Bryn Mawr Classical Review 95.10.25

C.C.W. Taylor, Oxford Studies in Ancient Philosophy. Vol. XI. Oxford: Clarendon Press, 1993. Pp. 269. $55.00. ISBN 0-19-824095-3.

Reviewed by Dirk t. D. Held, Connecticut College.

The eleventh volume of the Oxford Studies in Ancient Philosophy is devoted almost exclusively to Plato and Aristotle: one paper is on Socrates in Xenophon's Apology, two are on Plato, and four on Aristotle. Three review-articles follow, likewise on Plato or Aristotle. No thematic thread links the contents.

1. The longest piece is Paul Vander Waerdt's "Socratic Justice and Self-Sufficiency: The Story of the Delphic Oracle in Xenophon's Apology of Socrates." Vander Waerdt turns to Xenophon as a resource for the recalcitrant Socratic problem. He attacks Vlastos' confidence that he could discern genuinely Socratic elements in the Platonic dialogues. Vander Waerdt holds that there is no way to mark a Platonic dialogue as genuinely Socratic (a status rather strictly construed as "free of Platonic concerns"). He contends that the best we can do is use comparative methods to measure accounts of Socrates, and that the best assessment of Plato's Socrates will be found through comparison with Xenophon.

Vander Waerdt demonstrates how Xenophon's Apology responds to Plato's, including giving a missing rationale for Plato's failure to show why Socrates provoked the jury with his "boastfulness" (megalegoria). Xenophon's Socrates believes justice is a form of benefaction and challenges the jury to judge him in that light. Thus for Xenophon, Socrates' "paramount aim was ... preservation of piety and of his reputation for justice." Vander Waerdt next adduces the story of the Delphic oracle. Through his version, Xenophon rejects Plato's representation of Socrates' ethical attributes and philosophical mission, presenting in its place a Socrates who does not proclaim ignorance or belittle human wisdom, nor reduce the virtues to wisdom.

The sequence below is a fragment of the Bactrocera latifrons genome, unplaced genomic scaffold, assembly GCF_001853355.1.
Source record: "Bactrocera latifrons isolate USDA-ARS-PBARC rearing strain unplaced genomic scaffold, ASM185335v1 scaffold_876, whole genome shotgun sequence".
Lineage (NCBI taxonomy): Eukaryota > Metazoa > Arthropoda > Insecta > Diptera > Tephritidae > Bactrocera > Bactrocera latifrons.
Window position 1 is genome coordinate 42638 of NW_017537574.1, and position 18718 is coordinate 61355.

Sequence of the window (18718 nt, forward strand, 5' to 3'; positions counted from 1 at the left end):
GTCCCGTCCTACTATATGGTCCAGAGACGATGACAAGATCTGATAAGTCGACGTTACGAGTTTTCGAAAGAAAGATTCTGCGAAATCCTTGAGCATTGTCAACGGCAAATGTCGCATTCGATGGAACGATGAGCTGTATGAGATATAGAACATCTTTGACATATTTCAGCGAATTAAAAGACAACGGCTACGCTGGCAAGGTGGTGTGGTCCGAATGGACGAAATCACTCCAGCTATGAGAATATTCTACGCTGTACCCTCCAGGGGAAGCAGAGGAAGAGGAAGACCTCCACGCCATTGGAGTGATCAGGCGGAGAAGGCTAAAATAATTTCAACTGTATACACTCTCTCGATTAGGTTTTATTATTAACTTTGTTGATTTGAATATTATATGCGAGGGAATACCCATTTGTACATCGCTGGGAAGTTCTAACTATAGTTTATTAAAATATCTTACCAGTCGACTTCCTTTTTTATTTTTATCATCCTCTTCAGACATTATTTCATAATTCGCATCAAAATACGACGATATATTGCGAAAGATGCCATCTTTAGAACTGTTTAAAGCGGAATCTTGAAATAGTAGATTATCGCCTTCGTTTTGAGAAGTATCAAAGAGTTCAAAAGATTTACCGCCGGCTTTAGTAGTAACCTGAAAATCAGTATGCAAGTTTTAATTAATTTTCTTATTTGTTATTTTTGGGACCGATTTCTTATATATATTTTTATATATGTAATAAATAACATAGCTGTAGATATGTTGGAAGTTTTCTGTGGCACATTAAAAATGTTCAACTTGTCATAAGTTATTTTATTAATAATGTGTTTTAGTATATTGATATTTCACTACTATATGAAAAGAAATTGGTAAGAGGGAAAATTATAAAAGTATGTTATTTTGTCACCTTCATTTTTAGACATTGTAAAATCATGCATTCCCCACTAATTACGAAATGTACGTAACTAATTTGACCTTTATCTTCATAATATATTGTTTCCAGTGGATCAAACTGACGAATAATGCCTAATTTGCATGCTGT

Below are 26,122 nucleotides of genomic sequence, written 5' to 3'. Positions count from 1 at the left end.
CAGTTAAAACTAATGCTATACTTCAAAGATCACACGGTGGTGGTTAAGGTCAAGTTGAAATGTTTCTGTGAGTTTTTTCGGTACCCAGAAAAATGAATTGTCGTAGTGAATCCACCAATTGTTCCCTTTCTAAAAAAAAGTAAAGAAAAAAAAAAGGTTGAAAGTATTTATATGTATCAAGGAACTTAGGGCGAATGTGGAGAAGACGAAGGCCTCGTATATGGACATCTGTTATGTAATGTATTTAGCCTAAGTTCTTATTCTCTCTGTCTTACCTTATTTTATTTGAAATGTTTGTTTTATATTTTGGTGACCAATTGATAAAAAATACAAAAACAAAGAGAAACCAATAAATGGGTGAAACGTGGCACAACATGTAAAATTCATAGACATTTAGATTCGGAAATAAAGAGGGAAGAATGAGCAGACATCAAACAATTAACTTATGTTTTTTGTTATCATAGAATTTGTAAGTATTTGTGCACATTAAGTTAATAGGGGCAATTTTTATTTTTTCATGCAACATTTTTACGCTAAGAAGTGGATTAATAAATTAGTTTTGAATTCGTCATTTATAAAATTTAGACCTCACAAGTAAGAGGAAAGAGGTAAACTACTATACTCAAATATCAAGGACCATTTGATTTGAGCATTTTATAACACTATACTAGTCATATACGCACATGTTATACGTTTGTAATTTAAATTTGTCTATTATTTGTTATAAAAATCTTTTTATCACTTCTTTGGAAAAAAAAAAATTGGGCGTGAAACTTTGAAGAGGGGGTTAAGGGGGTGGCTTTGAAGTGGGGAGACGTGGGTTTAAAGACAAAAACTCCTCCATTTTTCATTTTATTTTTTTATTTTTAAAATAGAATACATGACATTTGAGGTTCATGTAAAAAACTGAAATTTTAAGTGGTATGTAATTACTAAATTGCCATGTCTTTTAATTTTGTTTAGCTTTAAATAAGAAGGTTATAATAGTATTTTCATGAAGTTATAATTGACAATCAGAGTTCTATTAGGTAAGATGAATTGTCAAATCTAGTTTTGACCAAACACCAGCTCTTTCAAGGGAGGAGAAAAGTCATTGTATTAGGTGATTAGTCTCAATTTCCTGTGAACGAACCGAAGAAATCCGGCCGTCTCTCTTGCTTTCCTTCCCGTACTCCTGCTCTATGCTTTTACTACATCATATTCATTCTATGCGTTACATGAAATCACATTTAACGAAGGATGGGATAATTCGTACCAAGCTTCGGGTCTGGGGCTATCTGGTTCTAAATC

While Vander Waerdt successfully highlights the differences between the Platonic and Xenophontic Socrates, the results diminish since the approach cannot avoid circularity. An historically reliable assessment of Plato's Socrates vis à vis Xenophon's would require weighing the worth and validity of each. But without agreement on historically accurate characteristics, there is no way to know whether that chimerical figure "the historical Socrates" is better captured by Xenophon or Plato. Vander Waerdt says several times that Xenophon "corrects" Plato's account, and that he can "remedy" impressions left by Plato regarding Socrates' conduct of his defense, thus suggesting a true account in place of a false one. He is usually more cautious, and acknowledges that in the end all a comparison can show is that Xenophon and Plato differ in their accounts -- a conclusion to which no one will take exception.